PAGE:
HIV Prevalence Among Childbearing Women in New York City, State Dropped Between 1988 and 2000, Study Says
HIV prevalence among women who gave birth in New York City dropped by about 50% between 1988 and 2000, and HIV prevalence among childbearing women throughout New York state fell by almost 25% during the same time period, according to a study published in the May 2004 issue of the Archives of Pediatric and Adolescent Medicine, Reuters Health reports. Dr. Wendy Pulver of the New York State Department of Health Bureau of HIV/AIDS Epidemiology and colleagues examined the HIV antibody test results of 3.43 million infants born in the state between 1988 and 2000. Researchers assumed that if the infant tested HIV-positive, then the mother was infected with the virus, according to Reuters Health (Reuters Health, 5/18). New York requires that all infants born in the state whose mothers have not been tested for HIV during their pregnancy be tested for the virus within 12 hours of birth (Kaiser Daily HIV/AIDS Report, 9/15/03). Researchers found a "steady decline" in HIV prevalence during the 12 years of the study. HIV prevalence among childbearing women in the state dropped from 0.17% between 1988 and 1989 to 0.14% between 1999 and 2000, a 24% decline. Among childbearing women in New York City, HIV prevalence dropped from 1.2% between 1988 and 1989 to 0.6% between 1999 and 2000, a 49% decrease. Researchers found a 68% drop in HIV prevalence among childbearing white women in the city, compared with a 61% decrease among Hispanic women and a 31% decrease among black women. In the rest of the state, researchers found a 17% decrease in HIV prevalence among childbearing white women, compared with a 73% drop among Hispanic women and a 37% decrease among black women (Reuters Health, 5/18).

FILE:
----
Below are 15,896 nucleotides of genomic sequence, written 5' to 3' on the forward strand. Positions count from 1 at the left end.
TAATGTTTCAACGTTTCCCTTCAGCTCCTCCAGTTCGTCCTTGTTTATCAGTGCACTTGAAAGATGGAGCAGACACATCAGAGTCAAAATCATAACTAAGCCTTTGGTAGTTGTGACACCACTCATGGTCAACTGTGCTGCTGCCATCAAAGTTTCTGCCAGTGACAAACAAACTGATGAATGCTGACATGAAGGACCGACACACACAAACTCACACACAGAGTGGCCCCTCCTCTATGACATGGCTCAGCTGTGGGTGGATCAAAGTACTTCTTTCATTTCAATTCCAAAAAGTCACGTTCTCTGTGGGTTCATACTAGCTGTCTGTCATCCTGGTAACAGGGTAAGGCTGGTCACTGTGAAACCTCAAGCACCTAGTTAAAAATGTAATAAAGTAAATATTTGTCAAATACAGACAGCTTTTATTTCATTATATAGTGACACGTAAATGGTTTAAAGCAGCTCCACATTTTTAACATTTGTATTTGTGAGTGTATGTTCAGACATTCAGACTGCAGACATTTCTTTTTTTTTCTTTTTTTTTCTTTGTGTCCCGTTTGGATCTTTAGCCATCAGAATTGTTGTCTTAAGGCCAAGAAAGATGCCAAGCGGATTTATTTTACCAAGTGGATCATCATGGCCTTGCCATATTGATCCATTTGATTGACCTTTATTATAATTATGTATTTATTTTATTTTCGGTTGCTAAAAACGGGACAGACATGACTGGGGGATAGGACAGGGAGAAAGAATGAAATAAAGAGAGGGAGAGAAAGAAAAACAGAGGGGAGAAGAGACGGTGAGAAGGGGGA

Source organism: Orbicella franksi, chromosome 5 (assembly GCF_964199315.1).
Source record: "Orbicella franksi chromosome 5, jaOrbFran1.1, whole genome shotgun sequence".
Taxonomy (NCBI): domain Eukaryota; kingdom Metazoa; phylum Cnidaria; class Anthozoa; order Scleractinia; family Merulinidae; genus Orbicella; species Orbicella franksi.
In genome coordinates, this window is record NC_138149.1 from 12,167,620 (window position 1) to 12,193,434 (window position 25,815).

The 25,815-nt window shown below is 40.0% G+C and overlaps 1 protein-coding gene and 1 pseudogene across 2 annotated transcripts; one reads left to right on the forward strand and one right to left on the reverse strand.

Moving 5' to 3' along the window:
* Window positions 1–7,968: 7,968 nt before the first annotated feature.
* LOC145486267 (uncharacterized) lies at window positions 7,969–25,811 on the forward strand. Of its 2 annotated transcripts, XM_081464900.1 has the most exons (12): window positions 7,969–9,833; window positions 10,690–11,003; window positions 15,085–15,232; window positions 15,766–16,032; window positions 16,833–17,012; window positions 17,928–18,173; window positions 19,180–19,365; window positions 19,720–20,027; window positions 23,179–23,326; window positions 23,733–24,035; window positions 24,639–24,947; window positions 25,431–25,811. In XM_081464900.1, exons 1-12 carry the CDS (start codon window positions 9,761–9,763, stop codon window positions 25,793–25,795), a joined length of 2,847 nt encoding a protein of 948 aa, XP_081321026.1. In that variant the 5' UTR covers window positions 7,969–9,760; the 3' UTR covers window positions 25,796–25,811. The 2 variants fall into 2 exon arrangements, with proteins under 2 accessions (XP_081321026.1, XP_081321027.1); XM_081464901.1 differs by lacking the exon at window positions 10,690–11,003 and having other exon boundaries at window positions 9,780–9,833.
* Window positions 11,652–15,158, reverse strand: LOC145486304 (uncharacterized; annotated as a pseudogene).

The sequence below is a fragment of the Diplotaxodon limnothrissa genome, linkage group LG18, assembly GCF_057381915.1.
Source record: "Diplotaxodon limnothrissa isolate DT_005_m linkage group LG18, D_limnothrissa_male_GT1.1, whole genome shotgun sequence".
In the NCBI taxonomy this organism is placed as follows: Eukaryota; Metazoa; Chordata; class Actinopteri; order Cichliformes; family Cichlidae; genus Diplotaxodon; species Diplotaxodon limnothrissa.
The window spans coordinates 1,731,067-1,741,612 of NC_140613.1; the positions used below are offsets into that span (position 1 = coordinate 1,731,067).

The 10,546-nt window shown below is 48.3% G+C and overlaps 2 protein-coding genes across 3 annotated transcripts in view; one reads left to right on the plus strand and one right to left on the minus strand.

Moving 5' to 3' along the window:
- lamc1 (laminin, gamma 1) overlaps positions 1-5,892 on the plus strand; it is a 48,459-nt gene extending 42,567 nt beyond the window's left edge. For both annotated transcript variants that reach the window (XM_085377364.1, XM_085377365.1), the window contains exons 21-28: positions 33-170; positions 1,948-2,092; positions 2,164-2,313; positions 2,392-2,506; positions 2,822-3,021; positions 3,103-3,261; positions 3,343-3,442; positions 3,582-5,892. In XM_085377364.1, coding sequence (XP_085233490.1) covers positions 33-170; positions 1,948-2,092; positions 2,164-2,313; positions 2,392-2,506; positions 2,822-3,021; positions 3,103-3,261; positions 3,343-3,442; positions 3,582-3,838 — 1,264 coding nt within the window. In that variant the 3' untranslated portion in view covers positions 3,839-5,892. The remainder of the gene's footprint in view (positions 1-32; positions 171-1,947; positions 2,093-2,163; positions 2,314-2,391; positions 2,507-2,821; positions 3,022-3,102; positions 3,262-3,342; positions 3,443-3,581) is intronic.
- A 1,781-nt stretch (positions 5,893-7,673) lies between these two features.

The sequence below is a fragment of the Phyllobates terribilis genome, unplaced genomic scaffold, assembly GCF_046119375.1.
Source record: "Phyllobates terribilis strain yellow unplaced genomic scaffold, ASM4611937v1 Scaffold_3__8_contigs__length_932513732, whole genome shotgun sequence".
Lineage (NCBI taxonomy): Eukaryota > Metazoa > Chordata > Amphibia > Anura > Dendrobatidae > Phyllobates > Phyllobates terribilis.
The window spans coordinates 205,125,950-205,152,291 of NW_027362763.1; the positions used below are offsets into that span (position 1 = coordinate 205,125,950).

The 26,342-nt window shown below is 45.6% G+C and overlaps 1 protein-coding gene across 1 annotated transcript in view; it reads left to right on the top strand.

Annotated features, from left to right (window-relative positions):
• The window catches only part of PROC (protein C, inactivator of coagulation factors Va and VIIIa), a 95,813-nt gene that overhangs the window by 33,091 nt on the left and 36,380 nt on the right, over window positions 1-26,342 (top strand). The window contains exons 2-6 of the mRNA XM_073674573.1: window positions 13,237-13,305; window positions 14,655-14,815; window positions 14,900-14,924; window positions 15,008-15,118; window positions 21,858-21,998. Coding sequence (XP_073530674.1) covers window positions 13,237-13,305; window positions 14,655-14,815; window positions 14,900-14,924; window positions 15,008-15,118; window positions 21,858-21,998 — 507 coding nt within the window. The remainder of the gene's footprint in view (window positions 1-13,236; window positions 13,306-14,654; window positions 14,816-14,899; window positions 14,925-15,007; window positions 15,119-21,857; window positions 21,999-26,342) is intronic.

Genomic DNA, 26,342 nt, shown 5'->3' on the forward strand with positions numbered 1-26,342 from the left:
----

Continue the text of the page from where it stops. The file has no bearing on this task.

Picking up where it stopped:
Researchers concluded that the study -- which offers the "only statewide population-based HIV prevalence data currently available for childbearing women" -- can serve as a "valuable tool" for watching trends, "targeting resources and evaluating programs and policies" (Pulver et al., Archives of Pediatric and Adolescent, May 2004). Dr. Lynne Mofenson of NIH in an accompanying editorial said that several issues "complicate" extrapolating the data from this study to the "overall female population," according to Reuters Health. However, she added that the study could offer a model for use in conducting surveillance programs in other states, Reuters Health reports (Reuters Health, 5/18).